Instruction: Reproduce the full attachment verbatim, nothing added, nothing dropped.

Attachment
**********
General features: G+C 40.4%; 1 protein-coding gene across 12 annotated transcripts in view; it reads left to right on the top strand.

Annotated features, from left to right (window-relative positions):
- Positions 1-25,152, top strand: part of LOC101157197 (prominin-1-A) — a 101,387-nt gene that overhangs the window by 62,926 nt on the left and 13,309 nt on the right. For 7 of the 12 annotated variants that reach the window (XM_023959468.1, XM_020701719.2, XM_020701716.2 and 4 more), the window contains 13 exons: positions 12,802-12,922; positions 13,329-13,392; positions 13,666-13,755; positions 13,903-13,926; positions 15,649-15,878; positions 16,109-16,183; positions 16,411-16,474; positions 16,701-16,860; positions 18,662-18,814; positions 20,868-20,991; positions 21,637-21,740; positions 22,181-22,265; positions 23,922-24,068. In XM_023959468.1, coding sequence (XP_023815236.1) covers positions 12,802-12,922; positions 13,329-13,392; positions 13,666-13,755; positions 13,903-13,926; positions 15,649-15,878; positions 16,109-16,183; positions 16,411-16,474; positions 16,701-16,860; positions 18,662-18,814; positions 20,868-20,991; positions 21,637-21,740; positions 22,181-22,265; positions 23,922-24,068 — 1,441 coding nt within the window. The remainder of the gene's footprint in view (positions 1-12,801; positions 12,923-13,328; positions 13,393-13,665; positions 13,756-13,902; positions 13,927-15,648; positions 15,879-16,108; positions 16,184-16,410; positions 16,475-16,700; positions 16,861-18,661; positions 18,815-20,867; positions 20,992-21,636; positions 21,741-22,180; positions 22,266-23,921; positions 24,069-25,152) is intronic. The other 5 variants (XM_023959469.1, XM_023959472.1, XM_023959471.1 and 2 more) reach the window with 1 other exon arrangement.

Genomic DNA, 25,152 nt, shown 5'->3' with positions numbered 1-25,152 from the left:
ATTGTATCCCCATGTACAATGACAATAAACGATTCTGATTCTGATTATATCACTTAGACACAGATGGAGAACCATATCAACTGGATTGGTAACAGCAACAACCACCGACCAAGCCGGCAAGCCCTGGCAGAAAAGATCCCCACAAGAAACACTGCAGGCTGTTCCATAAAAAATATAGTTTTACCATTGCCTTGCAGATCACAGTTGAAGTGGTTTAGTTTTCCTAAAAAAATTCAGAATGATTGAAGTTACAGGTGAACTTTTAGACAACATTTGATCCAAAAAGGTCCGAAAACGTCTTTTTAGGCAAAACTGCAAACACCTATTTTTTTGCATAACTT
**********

General features: G+C 40.4%; 1 protein-coding gene across 12 annotated transcripts in view; it reads left to right on the top strand.

Annotated features, from left to right (window-relative positions):
- Positions 1-25,152, top strand: part of LOC101157197 (prominin-1-A) — a 101,387-nt gene that overhangs the window by 62,926 nt on the left and 13,309 nt on the right. For 7 of the 12 annotated variants that reach the window (XM_023959468.1, XM_020701719.2, XM_020701716.2 and 4 more), the window contains 13 exons: positions 12,802-12,922; positions 13,329-13,392; positions 13,666-13,755; positions 13,903-13,926; positions 15,649-15,878; positions 16,109-16,183; positions 16,411-16,474; positions 16,701-16,860; positions 18,662-18,814; positions 20,868-20,991; positions 21,637-21,740; positions 22,181-22,265; positions 23,922-24,068. In XM_023959468.1, coding sequence (XP_023815236.1) covers positions 12,802-12,922; positions 13,329-13,392; positions 13,666-13,755; positions 13,903-13,926; positions 15,649-15,878; positions 16,109-16,183; positions 16,411-16,474; positions 16,701-16,860; positions 18,662-18,814; positions 20,868-20,991; positions 21,637-21,740; positions 22,181-22,265; positions 23,922-24,068 — 1,441 coding nt within the window. The remainder of the gene's footprint in view (positions 1-12,801; positions 12,923-13,328; positions 13,393-13,665; positions 13,756-13,902; positions 13,927-15,648; positions 15,879-16,108; positions 16,184-16,410; positions 16,475-16,700; positions 16,861-18,661; positions 18,815-20,867; positions 20,992-21,636; positions 21,741-22,180; positions 22,266-23,921; positions 24,069-25,152) is intronic. The other 5 variants (XM_023959469.1, XM_023959472.1, XM_023959471.1 and 2 more) reach the window with 1 other exon arrangement.

Genomic DNA, 25,152 nt, shown 5'->3' with positions numbered 1-25,152 from the left:
ATTGTATCCCCATGTACAATGACAATAAACGATTCTGATTCTGATTATATCACTTAGACACAGATGGAGAACCATATCAACTGGATTGGTAACAGCAACAACCACCGACCAAGCCGGCAAGCCCTGGCAGAAAAGATCCCCACAAGAAACACTGCAGGCTGTTCCATAAAAAATATAGTTTTACCATTGCCTTGCAGATCACAGTTGAAGTGGTTTAGTTTTCCTAAAAAAATTCAGAATGATTGAAGTTACAGGTGAACTTTTAGACAACATTTGATCCAAAAAGGTCCGAAAACGTCTTTTTAGGCAAAACTGCAAACACCTATTTTTTTGCATAACTT